- Oops!Something went wrong.Please try again later.
Houghton Mifflin Harcourt Company (NASDAQ:HMHC) shareholders will doubtless be very grateful to see the share price up 35% in the last quarter. But will that repair the damage for the weary investors who have owned this stock as it declined over half a decade? Probably not. Indeed, the share price is down a whopping 90% in that time. It's true that the recent bounce could signal the company is turning over a new leaf, but we are not so sure. The million dollar question is whether the company can justify a long term recovery.
While a drop like that is definitely a body blow, money isn't as important as health and happiness.
Houghton Mifflin Harcourt wasn't profitable in the last twelve months, it is unlikely we'll see a strong correlation between its share price and its earnings per share (EPS). Arguably revenue is our next best option. When a company doesn't make profits, we'd generally expect to see good revenue growth. As you can imagine, fast revenue growth, when maintained, often leads to fast profit growth.
In the last five years Houghton Mifflin Harcourt saw its revenue shrink by 1.2% per year. That's not what investors generally want to see. If a business loses money, you want it to grow, so no surprises that the share price has dropped 14% each year in that time. It takes a certain kind of mental fortitude (or recklessness) to buy shares in a company that loses money and doesn't grow revenue. That is not really what the successful investors we know aim for.
The graphic below depicts how earnings and revenue have changed over time (unveil the exact values by clicking on the image).
Take a more thorough look at Houghton Mifflin Harcourt's financial health with this free report on its balance sheet.
A Different Perspective
Houghton Mifflin Harcourt shareholders are down 61% for the year, but the market itself is up 25%. Even the share prices of good stocks drop sometimes, but we want to see improvements in the fundamental metrics of a business, before getting too interested. Regrettably, last year's performance caps off a bad run, with the shareholders facing a total loss of 14% per year over five years. We realise that Baron Rothschild has said investors should "buy when there is blood on the streets", but we caution that investors should first be sure they are buying a high quality business. I find it very interesting to look at share price over the long term as a proxy for business performance. But to truly gain insight, we need to consider other information, too. For instance, we've identified 2 warning signs for Houghton Mifflin Harcourt that you should be aware of.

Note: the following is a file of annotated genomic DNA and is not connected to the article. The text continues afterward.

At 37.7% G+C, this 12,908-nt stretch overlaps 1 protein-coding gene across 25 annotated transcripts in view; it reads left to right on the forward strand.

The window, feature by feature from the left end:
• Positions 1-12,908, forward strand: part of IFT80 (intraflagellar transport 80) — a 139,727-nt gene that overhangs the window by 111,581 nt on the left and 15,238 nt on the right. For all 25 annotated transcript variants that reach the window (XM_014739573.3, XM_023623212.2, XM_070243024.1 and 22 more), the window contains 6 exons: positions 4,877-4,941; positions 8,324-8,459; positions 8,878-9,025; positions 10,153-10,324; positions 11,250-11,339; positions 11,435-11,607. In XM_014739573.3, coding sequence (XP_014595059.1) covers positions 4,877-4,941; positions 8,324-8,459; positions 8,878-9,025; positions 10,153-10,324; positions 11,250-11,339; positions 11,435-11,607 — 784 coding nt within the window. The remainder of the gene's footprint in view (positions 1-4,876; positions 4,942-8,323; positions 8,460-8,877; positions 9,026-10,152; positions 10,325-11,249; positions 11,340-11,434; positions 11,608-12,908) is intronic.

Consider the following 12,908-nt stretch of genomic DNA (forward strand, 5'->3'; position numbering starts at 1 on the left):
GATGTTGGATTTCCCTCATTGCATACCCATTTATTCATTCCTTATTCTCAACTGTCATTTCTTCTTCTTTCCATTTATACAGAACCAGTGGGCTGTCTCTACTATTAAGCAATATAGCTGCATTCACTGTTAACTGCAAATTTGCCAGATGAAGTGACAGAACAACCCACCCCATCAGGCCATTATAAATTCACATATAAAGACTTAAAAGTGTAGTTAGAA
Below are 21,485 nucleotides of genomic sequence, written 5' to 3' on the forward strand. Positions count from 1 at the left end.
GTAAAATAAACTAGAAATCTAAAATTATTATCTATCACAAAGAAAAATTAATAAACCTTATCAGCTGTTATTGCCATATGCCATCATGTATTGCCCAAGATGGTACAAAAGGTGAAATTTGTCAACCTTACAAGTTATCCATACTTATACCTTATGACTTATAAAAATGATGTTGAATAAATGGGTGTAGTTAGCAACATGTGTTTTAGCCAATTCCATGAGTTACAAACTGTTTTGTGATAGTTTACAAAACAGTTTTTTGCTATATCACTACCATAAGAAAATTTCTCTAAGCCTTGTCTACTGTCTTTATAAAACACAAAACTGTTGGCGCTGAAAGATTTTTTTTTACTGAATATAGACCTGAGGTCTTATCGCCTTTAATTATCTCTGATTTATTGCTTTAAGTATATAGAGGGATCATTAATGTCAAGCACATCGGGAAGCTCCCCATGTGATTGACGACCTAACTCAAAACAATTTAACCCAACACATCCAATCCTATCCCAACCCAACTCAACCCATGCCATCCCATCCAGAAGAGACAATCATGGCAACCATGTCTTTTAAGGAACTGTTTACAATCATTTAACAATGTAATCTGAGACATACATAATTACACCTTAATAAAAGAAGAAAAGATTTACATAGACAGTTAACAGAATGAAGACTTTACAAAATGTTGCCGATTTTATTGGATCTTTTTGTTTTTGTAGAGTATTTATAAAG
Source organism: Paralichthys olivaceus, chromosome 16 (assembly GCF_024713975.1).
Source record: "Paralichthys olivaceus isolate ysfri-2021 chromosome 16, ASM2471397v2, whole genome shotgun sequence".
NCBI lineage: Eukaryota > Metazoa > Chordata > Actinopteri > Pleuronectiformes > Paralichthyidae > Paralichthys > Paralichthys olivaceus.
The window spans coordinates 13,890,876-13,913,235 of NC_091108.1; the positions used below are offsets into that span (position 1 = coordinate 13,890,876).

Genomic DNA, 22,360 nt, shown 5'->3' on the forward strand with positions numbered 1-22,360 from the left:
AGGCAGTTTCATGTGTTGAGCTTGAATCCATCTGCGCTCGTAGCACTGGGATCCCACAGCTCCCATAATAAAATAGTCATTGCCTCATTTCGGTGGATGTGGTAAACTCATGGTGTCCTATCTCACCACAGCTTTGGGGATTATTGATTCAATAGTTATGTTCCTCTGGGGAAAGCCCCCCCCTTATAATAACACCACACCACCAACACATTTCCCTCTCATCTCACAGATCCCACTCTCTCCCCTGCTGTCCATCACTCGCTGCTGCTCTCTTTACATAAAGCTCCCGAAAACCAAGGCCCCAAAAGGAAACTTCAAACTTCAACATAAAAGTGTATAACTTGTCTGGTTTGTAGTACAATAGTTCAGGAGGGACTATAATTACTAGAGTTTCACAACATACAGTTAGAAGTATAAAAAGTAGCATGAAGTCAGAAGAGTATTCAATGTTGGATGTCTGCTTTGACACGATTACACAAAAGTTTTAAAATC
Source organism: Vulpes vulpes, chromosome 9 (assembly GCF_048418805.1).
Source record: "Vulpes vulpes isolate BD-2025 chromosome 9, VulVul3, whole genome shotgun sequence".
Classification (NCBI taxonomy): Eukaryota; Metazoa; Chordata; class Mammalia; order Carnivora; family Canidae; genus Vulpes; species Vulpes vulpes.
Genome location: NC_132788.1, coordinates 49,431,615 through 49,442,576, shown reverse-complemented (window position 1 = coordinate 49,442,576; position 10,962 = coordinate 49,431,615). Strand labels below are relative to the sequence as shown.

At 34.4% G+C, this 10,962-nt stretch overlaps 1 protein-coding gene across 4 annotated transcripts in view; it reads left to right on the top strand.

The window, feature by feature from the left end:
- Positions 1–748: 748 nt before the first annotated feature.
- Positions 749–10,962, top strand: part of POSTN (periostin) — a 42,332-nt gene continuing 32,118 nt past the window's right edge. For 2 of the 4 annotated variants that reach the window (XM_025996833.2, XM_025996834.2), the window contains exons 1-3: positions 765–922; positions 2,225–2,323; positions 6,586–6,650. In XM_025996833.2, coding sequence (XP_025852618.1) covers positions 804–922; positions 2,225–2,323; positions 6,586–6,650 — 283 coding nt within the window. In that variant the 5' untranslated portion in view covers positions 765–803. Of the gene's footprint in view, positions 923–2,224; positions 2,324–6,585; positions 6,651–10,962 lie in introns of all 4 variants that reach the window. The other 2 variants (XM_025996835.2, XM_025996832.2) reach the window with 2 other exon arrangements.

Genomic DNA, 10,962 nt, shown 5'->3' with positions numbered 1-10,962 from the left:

For those who like to find winning investments this free list of growing companies with recent insider purchasing, could be just the ticket.
Please note, the market returns quoted in this article reflect the market weighted average returns of stocks that currently trade on US exchanges.
This article by Simply Wall St is general in nature. It does not constitute a recommendation to buy or sell any stock, and does not take account of your objectives, or your financial situation. We aim to bring you long-term focused analysis driven by fundamental data. Note that our analysis may not factor in the latest price-sensitive company announcements or qualitative material. Simply Wall St has no position in any stocks mentioned.
Have feedback on this article? Concerned about the content? Get in touch with us directly. Alternatively, email firstname.lastname@example.org.